- BBC News World
The herd of elephants that attracted global attention when they began a journey through China more than a year ago seems to be finally coming home.
The elephants traveled about 500 kilometers through China’s Yunnan province, reached the outskirts of Kunming, a major city, and later returned.
The herd of 14 elephants was seen crossing the Yuanjiang River on Sunday night. They were all said to be in good health and are now heading to their original nature reserve.
Officials from the wildlife protection agency said at a news conference Monday that the elephants had crossed the Yuanjiang River bridge and were heading south toward their nature reserve, managed by the city of Puer.
Officials indicated that more than 150,000 people have been evacuated from the road of the elephants.
And state media reports that more than 25,000 police officers are monitoring the herd with vehicles and drones.
The elephants have been traveling for 17 months. Its Mengyangzi Nature Reserve is located in Xishuangbanna Dai Autonomous Prefecture in southern China, near the border with Myanmar.
The elephants left the nature reserve last year and they began an unexpected trip to the north of China.
Chinese authorities, who have been following the elephants’ journey, do not know why the herd decided to travel or travel so far.
The herd traveled through various counties such as Mojiang and Eshan, appearing in different villages, towns, and cities.
But once they reached the outskirts of Kunming, they changed direction and began their journey back home.
The Chinese authorities have been following the elephants and trying to guide them back home.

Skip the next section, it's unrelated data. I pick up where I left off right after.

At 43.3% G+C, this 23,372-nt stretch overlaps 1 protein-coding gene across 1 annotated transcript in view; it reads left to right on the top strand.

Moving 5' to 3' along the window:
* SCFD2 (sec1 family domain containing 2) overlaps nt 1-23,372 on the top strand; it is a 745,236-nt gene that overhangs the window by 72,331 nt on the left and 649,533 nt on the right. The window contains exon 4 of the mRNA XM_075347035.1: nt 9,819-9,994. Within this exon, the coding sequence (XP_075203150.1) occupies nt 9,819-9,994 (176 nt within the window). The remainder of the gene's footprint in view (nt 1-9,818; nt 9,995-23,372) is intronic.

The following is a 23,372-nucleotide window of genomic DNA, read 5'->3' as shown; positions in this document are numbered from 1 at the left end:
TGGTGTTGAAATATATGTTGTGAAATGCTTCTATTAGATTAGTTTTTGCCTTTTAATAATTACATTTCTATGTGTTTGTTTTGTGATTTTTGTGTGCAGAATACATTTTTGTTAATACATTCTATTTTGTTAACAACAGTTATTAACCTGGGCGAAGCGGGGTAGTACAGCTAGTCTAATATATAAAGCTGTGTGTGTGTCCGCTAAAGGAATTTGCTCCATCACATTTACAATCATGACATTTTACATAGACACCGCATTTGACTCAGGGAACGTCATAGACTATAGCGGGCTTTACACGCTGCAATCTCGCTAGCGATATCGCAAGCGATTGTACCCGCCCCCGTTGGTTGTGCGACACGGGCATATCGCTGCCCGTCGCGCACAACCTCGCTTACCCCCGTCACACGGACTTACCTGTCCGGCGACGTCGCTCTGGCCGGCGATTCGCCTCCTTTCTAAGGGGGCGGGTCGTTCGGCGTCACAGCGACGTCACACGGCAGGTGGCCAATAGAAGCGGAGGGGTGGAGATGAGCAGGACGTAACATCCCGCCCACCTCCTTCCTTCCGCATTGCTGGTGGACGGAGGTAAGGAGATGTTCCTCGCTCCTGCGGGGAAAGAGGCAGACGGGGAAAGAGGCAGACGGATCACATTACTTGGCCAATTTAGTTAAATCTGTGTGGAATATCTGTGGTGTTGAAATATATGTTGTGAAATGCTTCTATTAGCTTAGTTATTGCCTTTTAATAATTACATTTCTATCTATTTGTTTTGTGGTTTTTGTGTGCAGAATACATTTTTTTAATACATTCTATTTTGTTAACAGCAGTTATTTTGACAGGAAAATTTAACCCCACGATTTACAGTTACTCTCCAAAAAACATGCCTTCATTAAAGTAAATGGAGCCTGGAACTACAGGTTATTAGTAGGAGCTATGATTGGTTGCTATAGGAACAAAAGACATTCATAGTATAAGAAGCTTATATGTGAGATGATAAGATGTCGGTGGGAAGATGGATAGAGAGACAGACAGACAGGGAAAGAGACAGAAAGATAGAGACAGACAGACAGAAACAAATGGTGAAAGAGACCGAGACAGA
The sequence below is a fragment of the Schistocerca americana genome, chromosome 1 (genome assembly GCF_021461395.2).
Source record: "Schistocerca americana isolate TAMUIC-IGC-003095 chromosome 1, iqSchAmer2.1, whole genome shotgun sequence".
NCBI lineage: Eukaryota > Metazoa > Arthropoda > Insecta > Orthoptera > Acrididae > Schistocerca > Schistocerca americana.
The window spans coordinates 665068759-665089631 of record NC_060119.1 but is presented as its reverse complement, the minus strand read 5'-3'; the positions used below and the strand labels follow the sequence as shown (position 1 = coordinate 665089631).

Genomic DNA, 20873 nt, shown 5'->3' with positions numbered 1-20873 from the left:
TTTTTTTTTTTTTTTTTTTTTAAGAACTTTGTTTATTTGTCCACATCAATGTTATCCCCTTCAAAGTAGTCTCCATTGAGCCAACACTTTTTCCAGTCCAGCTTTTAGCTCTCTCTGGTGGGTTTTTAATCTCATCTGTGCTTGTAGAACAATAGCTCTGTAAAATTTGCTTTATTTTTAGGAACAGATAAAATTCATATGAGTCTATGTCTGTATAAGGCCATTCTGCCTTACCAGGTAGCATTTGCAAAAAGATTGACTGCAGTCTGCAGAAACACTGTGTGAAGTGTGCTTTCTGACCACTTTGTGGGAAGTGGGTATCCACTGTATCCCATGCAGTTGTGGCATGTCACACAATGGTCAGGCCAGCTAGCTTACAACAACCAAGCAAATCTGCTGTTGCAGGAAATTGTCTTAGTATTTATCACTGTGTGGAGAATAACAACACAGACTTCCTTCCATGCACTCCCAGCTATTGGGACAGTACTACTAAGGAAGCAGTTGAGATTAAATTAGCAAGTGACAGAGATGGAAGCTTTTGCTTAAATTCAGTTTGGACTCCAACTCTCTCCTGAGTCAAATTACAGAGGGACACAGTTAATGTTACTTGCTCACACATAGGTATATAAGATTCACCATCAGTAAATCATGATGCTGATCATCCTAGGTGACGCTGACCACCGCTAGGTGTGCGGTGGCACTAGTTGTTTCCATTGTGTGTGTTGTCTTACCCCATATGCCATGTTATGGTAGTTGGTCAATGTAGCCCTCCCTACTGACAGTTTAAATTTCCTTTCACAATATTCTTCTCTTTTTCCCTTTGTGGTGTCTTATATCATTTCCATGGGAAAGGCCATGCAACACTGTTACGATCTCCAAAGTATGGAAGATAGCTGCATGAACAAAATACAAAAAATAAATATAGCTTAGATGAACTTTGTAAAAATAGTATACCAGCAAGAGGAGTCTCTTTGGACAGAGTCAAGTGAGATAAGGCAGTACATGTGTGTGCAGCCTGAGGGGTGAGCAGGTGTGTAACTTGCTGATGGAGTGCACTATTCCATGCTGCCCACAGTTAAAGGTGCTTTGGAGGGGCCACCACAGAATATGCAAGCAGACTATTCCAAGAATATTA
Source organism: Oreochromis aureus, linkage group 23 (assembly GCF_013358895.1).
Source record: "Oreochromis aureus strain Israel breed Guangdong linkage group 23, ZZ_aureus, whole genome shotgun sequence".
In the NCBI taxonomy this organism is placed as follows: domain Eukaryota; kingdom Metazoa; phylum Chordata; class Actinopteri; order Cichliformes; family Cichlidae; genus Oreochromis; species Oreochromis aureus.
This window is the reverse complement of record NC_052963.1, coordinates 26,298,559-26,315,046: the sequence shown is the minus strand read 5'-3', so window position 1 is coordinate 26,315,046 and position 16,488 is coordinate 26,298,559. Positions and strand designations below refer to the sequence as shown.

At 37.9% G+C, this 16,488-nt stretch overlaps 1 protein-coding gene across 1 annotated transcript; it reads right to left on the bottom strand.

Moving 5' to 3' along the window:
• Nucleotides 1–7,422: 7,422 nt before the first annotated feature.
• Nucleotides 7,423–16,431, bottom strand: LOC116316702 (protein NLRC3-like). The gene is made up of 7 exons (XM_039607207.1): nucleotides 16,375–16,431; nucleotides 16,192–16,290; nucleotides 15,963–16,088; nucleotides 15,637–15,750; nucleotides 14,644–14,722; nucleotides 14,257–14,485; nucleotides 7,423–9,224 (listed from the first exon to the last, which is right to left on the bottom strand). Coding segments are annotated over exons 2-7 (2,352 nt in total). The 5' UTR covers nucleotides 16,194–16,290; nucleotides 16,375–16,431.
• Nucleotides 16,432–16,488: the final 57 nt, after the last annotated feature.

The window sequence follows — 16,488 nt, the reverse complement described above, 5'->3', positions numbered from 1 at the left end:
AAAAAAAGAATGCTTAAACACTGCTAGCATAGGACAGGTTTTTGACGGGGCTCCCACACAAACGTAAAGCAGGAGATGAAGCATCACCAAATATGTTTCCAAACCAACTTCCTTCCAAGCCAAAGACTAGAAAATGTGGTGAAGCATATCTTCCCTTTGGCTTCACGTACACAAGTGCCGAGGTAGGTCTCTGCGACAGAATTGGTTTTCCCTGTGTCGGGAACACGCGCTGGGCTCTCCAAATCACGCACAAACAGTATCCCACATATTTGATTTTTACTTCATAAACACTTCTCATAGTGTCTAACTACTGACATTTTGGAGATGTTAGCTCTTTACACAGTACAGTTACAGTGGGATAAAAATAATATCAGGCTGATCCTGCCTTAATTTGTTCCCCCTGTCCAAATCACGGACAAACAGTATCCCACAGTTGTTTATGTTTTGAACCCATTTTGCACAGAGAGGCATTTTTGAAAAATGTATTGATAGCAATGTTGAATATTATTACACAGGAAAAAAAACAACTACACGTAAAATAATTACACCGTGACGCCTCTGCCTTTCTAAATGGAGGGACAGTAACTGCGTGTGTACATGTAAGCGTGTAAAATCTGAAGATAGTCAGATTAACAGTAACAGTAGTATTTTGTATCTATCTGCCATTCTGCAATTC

An emergency committee set up to manage the elephants was reported to be using electric fences and baits and laying artificial roads to ensure the elephants take the correct route.
Wan Yong, who heads the team monitoring the elephants, told the news conference on Monday that the herd had crossed the Yuanjiang River and was continuing south.
He indicated that the migration route was “scientifically planned” and that the committee “will endeavor to allow the elephants to return to their habitat as soon as possible and thrive.”
Authorities also used 18 drones to distract the elephants from crowded areas where they could cause harm to themselves or others.
Despite the elephants entering some farms and shops in search of food, there were no injuries to any animals or humans during the past 17 months.
The scientists do not know why the elephants decided to leave their habitat And travel so far
Some have suggested that an inexperienced leader may have led the herd down the wrong path, while others believe the elephants may have been searching for a new habitat.
Joshua Plotnik, assistant professor of elephant psychology at the City University of New York, believes that one of the reasons for the elephants’ journey could be due to human-linked disturbances in their habitat.
Joshua told the BBC that “this is almost certainly related to the need for resources: food, water and shelter.”
In China, Asian elephants are the most protected animal species and thanks to conservation efforts, the population of wild elephants in Yunnan province has increased from 193 in the 1990s to 300 nowadays.
The increase in the number is extraordinary because their natural habitats have been reduced due to human activity, such as deforestation.
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Eddie is an Australian news reporter with over 9 years in the industry and has published on Forbes and tech crunch.